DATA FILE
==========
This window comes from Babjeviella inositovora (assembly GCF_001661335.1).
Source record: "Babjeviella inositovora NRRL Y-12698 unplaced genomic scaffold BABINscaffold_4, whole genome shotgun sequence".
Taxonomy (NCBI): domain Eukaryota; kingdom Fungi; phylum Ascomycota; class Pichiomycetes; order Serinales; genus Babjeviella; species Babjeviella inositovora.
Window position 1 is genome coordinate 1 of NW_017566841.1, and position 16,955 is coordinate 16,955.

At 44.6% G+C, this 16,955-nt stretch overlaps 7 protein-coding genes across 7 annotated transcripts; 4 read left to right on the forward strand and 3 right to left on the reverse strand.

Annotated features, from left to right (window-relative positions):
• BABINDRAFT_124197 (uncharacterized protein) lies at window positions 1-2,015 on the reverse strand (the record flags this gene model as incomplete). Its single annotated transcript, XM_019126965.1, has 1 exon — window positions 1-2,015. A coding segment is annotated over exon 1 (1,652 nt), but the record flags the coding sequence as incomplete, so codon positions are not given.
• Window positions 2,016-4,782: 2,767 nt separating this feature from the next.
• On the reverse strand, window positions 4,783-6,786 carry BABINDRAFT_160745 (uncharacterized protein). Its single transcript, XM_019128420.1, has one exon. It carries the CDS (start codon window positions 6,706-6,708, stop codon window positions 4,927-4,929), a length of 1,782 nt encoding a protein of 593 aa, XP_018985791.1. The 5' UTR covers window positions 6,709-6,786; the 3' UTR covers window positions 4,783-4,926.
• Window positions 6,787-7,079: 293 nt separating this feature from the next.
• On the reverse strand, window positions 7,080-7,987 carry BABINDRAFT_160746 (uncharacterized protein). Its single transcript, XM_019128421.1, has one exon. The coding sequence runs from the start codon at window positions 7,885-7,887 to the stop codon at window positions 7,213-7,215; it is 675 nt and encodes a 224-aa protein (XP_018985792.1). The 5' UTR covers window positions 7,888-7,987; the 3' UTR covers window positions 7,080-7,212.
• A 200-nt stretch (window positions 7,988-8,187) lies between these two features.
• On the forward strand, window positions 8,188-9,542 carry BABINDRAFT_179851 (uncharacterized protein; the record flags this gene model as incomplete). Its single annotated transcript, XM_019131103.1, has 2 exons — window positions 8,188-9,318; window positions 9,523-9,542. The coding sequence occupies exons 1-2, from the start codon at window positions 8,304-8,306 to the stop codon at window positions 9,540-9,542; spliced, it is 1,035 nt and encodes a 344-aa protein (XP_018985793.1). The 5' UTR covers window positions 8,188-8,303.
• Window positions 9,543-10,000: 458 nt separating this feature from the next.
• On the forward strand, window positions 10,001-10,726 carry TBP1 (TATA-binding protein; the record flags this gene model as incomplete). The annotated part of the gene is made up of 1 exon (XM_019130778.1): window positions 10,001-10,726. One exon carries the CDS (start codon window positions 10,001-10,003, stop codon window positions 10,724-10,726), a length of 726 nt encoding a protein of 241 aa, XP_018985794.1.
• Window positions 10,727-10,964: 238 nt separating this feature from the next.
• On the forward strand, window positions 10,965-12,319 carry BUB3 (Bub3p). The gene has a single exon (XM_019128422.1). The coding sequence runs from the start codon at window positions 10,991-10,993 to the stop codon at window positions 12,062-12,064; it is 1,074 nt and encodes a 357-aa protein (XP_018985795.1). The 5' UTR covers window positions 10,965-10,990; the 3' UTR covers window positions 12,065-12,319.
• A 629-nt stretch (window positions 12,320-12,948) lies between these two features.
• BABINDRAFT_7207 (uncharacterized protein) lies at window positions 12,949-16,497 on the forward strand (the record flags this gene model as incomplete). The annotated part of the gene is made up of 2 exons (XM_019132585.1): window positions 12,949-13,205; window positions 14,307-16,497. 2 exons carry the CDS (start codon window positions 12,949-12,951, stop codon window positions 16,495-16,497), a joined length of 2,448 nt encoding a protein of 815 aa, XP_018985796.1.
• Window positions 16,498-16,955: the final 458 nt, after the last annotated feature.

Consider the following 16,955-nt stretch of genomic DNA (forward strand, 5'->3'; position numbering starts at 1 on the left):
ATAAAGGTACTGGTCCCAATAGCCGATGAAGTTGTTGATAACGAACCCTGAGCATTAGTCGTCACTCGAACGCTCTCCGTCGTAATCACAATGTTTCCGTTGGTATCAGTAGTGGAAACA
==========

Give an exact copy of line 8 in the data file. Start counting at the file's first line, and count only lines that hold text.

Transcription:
• Window positions 2,016-4,782: 2,767 nt separating this feature from the next.